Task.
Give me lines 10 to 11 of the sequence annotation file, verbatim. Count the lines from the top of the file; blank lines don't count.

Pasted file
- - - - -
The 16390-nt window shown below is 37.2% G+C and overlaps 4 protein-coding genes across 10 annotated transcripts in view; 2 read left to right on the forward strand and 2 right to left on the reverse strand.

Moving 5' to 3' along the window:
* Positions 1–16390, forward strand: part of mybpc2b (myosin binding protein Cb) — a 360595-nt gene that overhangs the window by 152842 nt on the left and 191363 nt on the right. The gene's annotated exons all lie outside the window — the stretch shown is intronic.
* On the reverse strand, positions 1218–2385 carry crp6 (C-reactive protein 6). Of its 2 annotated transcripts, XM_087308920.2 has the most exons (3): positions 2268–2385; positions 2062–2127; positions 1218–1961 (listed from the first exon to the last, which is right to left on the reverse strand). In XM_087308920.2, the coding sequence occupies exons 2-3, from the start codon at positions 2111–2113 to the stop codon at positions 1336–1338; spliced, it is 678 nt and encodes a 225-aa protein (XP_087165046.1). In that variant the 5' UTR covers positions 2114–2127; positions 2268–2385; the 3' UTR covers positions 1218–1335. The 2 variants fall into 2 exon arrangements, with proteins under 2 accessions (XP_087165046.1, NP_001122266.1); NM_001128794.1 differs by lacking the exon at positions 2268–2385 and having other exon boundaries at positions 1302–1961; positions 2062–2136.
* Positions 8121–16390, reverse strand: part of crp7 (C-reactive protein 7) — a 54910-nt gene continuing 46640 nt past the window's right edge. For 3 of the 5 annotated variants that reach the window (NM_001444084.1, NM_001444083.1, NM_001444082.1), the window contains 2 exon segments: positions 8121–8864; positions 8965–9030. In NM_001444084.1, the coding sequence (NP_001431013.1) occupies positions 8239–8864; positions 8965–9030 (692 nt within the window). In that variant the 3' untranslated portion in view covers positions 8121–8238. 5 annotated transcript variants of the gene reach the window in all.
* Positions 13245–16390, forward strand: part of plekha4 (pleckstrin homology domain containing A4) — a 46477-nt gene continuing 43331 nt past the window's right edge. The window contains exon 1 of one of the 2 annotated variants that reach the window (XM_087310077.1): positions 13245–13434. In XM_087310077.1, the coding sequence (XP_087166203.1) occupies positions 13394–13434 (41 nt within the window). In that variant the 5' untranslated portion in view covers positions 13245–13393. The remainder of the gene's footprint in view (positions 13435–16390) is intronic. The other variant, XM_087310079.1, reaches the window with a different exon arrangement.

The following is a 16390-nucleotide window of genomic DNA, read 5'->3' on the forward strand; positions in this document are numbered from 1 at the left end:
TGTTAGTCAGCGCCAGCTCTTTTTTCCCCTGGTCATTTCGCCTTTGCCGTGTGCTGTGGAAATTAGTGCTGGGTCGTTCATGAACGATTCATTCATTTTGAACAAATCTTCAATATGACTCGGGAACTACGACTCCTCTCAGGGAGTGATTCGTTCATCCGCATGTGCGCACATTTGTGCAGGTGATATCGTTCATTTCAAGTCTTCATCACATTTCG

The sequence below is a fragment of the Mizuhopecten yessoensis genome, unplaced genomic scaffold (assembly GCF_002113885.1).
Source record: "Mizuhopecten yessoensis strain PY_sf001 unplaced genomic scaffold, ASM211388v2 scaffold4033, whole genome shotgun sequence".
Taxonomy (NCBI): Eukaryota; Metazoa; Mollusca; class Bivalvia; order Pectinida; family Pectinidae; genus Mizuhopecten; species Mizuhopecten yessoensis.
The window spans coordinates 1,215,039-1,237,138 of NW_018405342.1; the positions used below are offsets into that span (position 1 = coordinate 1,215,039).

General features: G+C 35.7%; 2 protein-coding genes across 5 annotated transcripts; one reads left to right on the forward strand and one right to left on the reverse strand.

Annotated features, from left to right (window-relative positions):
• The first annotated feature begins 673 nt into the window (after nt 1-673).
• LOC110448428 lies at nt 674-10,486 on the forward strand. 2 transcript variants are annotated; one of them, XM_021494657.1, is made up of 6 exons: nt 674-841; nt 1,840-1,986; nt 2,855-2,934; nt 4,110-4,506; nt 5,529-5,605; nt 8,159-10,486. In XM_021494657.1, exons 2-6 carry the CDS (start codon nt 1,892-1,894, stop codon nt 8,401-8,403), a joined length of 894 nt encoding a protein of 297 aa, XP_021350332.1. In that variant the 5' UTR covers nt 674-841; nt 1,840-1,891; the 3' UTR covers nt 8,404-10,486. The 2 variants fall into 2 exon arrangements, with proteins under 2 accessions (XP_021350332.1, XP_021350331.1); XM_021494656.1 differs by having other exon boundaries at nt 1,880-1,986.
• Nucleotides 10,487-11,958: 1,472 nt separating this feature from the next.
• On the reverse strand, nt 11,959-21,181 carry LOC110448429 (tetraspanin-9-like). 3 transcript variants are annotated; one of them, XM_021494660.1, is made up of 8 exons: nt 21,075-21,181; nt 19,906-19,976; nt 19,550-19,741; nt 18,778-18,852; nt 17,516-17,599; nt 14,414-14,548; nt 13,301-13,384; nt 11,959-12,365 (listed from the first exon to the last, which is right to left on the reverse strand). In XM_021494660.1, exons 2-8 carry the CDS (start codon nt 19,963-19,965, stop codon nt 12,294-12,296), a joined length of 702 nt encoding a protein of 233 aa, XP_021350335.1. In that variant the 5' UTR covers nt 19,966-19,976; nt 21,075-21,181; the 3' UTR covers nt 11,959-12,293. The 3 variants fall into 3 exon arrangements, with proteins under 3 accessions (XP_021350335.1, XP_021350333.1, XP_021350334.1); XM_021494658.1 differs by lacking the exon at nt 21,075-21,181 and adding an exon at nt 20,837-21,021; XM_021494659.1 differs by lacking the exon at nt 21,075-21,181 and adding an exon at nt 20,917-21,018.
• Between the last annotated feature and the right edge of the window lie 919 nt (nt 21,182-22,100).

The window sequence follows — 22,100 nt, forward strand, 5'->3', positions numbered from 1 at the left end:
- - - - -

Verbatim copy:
Source record: "Mizuhopecten yessoensis strain PY_sf001 unplaced genomic scaffold, ASM211388v2 scaffold4033, whole genome shotgun sequence".
Taxonomy (NCBI): Eukaryota; Metazoa; Mollusca; class Bivalvia; order Pectinida; family Pectinidae; genus Mizuhopecten; species Mizuhopecten yessoensis.